Dec 24, 2011

Another month of surg path down

Why are there so many Christmas trees around?

Oh right, the holidays... so today was the last day of work; I raced home, swinging by Charleston Beer Exchange to buy my roommate a "thank you for ferrying me to the airport at the break of day" six pack hand picked by a man with a moustache that said he was up to the job, then home to do the *absolute* worst packing job I've ever done in my life, and now, en route to bed as I wash my last shirt.

Warning to cousins: I may end up wearing bathing suit bottoms and a winter jacket. Not a good packing day for me.

This month has been an interesting one. As I've mentioned, I'm feeling more "getting the hang of it" in surg path. This is partially related to learning how all the systems work and what's supposed to go to what, which is a far greater contributor to competence than... you know... knowing what's under the microscope.

There's a certain logic that's emerging that seems absolutely obvious now most of the time but just wasn't when I started. Example...

My first month on, I had a uterus with potential endometrial cancer. I asked for help and was told to submit as much of the endometrium as possible, since obviously, that's where the cancer is.

So I proudly scraped every bit I could find off to make sure there was no spot unsampled. Bring on sign out... "Do you have any sections showing the depth of penetration into the myometrium?"


"The most important prognostic criterion?"

"Uh... I scraped it off."


(Puppy frown)

Fortunately, the beleaguered attending was able to salvage some unmutilated sample from the specimen, but not a proud day for me. Looking back, I have no idea what possessed me to think that would be a good idea. I wrote some of it down in my notebook so that I never go fully butt wild on a noob because I'm already realizing how much of an idiot I was a whole three months ago. By the time I'm in fourth year, it's going to be insane.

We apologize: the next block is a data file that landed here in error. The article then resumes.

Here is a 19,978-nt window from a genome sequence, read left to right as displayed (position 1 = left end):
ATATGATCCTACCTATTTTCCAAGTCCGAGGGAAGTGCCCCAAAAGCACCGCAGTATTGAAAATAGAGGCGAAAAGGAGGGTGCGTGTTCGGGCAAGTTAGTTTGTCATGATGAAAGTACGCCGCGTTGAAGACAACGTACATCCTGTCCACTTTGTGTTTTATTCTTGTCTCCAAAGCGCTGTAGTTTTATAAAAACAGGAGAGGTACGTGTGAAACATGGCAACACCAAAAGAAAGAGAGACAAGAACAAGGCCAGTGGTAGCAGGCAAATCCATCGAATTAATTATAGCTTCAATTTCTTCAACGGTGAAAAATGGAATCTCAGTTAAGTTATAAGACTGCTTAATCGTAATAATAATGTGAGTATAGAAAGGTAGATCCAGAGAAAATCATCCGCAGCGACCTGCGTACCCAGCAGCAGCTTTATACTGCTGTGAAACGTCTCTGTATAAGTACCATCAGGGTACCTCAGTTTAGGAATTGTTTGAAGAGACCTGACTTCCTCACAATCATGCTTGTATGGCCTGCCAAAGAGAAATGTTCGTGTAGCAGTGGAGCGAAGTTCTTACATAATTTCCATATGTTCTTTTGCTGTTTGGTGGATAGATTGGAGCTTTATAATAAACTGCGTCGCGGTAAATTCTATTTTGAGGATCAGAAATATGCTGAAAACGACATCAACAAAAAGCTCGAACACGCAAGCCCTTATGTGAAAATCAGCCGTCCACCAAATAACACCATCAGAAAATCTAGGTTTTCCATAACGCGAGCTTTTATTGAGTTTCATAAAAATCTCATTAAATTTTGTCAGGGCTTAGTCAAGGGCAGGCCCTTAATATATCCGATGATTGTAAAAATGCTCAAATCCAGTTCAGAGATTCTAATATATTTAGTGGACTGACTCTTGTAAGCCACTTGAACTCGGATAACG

Part of my increasing, let's say "comfort", with my current lot in life is only now realizing that other people are going through *exactly* the same thing I went through.

Ishie, having mastered the art of "track down the screwed up slides" is charging through the halls between the resident on yesterday and the histo lab, is stopped by colleague who looks close to tears.

Colleague: "Um... do you know anything about... um... pancreas?"

Ishie: "Ah... my archnemesis. Not really. Sucks macro; sucks micro, gotta go".

Ishie sees colleague later, who is on hour 4 of read out or what I like to call "staring impotently into a scope until someone either helps you or you panic and then stop caring".

Ishie: "How'd it go?"

Colleague: "I hate pancreas."

Ishie peers in scope... "Breast, eh?"

Colleague: "I have four more... is it bad... I feel like I just don't care."

Ishie: "Diagnostic inertia."

Colleague: "This isn't cancer. What is that?"

Ishie: "I'd probably hedge my bets and call it sclerosing adenosis. It's probably wrong, but shows you were paying attention."

Female voice from dictaphone: "...Goodbye."

Colleague: "No!! You bitch!"


While grossing placentas, which is tedious.

Ishie: "Dammit."

Different colleague: "What?"

Ishie: "This umbilical cord inserts but then, it's membrane bound all the way to the edge, and I don't remember what that's called."

Different colleage: "Where's the actual insertion point?"

Ishie: "Central. What should I call it?"

Different colleague: "Central."


Other colleague: "This is case SP-76-7872, patient's name is Jane Doe. Preop diagnosis of missed abortion. Specimen A is received in formalin in a container labeled with the patient's name, medical record number, and... wait a minute" (presses rewind)

Dictaphone: "Please scan the bar code."

Other colleague scans bar code: "beep"

Other colleague: "GODS. This is case SP-76-7872, patient's name is Jane Doe." (presses rewind)

Dictaphone: "Please scan the bar code."

Other colleague: "I'm going to break this phone."

I have done every single one of these things. It makes me feel peaceful. It also makes me feel good to be the go to girl among first years for prostate. It's a weird source of pride but there you have it. I'm good at prostates. I looked at so many at Brooklyn Hospital that it just stuck, so now I can scan away on forty slides feeling downright zen despite getting twisted into indecisive convulsions at trying to phrase "This guy has a giant icky infected boil in his arm" into pathology speech.

But enough with that! No more surge path this month or this year, and I'm off to see my family! I haven't seen any of them since I took my step 2 CS and my uncle ironed my white coat for me while my aunt took me shopping and my cousins took me drinking. I'm full of awesome sauce for it.

Happy Holidays everyone!!! May your ovaries all stay manageable sizes!!!!

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